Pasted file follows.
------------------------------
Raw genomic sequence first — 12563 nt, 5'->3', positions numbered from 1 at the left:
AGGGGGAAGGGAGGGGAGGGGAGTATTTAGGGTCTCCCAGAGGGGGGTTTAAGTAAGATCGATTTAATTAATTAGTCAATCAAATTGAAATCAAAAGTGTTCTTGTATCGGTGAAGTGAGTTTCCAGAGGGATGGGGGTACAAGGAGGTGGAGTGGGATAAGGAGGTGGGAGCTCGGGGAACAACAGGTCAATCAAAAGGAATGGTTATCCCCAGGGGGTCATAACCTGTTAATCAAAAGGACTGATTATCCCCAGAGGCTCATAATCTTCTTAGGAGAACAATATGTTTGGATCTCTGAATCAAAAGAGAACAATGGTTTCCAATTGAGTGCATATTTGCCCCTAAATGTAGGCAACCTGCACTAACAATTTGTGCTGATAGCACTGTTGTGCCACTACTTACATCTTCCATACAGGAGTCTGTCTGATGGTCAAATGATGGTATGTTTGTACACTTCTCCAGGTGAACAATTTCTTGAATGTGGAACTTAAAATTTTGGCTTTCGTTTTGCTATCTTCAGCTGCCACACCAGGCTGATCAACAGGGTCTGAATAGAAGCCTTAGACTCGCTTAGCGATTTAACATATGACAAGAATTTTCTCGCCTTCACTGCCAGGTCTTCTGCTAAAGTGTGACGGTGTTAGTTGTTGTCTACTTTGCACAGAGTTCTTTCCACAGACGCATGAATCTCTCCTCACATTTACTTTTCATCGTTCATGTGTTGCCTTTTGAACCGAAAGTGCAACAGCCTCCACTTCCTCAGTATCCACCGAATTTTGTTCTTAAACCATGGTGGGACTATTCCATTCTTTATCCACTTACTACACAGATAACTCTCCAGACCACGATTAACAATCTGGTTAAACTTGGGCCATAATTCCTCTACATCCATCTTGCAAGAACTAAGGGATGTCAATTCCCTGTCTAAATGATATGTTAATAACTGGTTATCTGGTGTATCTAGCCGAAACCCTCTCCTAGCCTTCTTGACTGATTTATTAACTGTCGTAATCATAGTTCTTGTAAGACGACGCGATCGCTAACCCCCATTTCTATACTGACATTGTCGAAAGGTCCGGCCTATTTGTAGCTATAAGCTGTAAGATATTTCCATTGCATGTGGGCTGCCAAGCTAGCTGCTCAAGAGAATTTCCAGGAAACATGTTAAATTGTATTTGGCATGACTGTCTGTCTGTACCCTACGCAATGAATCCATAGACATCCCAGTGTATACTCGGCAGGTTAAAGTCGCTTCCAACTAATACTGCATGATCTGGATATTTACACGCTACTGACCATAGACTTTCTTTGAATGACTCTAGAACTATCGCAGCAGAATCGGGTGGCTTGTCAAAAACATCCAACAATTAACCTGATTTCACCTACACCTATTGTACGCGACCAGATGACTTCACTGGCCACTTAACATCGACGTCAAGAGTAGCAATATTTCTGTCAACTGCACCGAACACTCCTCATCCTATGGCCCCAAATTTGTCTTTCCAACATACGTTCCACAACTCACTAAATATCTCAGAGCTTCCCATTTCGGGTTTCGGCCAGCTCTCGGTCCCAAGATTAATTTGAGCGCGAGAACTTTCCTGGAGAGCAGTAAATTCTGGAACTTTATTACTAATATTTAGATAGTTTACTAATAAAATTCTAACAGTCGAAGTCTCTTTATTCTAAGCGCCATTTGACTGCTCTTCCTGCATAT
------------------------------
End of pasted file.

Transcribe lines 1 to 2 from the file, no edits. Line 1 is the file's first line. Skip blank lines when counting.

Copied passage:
Raw genomic sequence first — 12563 nt, 5'->3', positions numbered from 1 at the left:
AGGGGGAAGGGAGGGGAGGGGAGTATTTAGGGTCTCCCAGAGGGGGGTTTAAGTAAGATCGATTTAATTAATTAGTCAATCAAATTGAAATCAAAAGTGTTCTTGTATCGGTGAAGTGAGTTTCCAGAGGGATGGGGGTACAAGGAGGTGGAGTGGGATAAGGAGGTGGGAGCTCGGGGAACAACAGGTCAATCAAAAGGAATGGTTATCCCCAGGGGGTCATAACCTGTTAATCAAAAGGACTGATTATCCCCAGAGGCTCATAATCTTCTTAGGAGAACAATATGTTTGGATCTCTGAATCAAAAGAGAACAATGGTTTCCAATTGAGTGCATATTTGCCCCTAAATGTAGGCAACCTGCACTAACAATTTGTGCTGATAGCACTGTTGTGCCACTACTTACATCTTCCATACAGGAGTCTGTCTGATGGTCAAATGATGGTATGTTTGTACACTTCTCCAGGTGAACAATTTCTTGAATGTGGAACTTAAAATTTTGGCTTTCGTTTTGCTATCTTCAGCTGCCACACCAGGCTGATCAACAGGGTCTGAATAGAAGCCTTAGACTCGCTTAGCGATTTAACATATGACAAGAATTTTCTCGCCTTCACTGCCAGGTCTTCTGCTAAAGTGTGACGGTGTTAGTTGTTGTCTACTTTGCACAGAGTTCTTTCCACAGACGCATGAATCTCTCCTCACATTTACTTTTCATCGTTCATGTGTTGCCTTTTGAACCGAAAGTGCAACAGCCTCCACTTCCTCAGTATCCACCGAATTTTGTTCTTAAACCATGGTGGGACTATTCCATTCTTTATCCACTTACTACACAGATAACTCTCCAGACCACGATTAACAATCTGGTTAAACTTGGGCCATAATTCCTCTACATCCATCTTGCAAGAACTAAGGGATGTCAATTCCCTGTCTAAATGATATGTTAATAACTGGTTATCTGGTGTATCTAGCCGAAACCCTCTCCTAGCCTTCTTGACTGATTTATTAACTGTCGTAATCATAGTTCTTGTAAGACGACGCGATCGCTAACCCCCATTTCTATACTGACATTGTCGAAAGGTCCGGCCTATTTGTAGCTATAAGCTGTAAGATATTTCCATTGCATGTGGGCTGCCAAGCTAGCTGCTCAAGAGAATTTCCAGGAAACATGTTAAATTGTATTTGGCATGACTGTCTGTCTGTACCCTACGCAATGAATCCATAGACATCCCAGTGTATACTCGGCAGGTTAAAGTCGCTTCCAACTAATACTGCATGATCTGGATATTTACACGCTACTGACCATAGACTTTCTTTGAATGACTCTAGAACTATCGCAGCAGAATCGGGTGGCTTGTCAAAAACATCCAACAATTAACCTGATTTCACCTACACCTATTGTACGCGACCAGATGACTTCACTGGCCACTTAACATCGACGTCAAGAGTAGCAATATTTCTGTCAACTGCACCGAACACTCCTCATCCTATGGCCCCAAATTTGTCTTTCCAACATACGTTCCACAACTCACTAAATATCTCAGAGCTTCCCATTTCGGGTTTCGGCCAGCTCTCGGTCCCAAGATTAATTTGAGCGCGAGAACTTTCCTGGAGAGCAGTAAATTCTGGAACTTTATTACTAATATTTAGATAGTTTACTAATAAAATTCTAACAGTCGAAGTCTCTTTATTCTAAGCGCCATTTGACTGCTCTTCCTGCATAT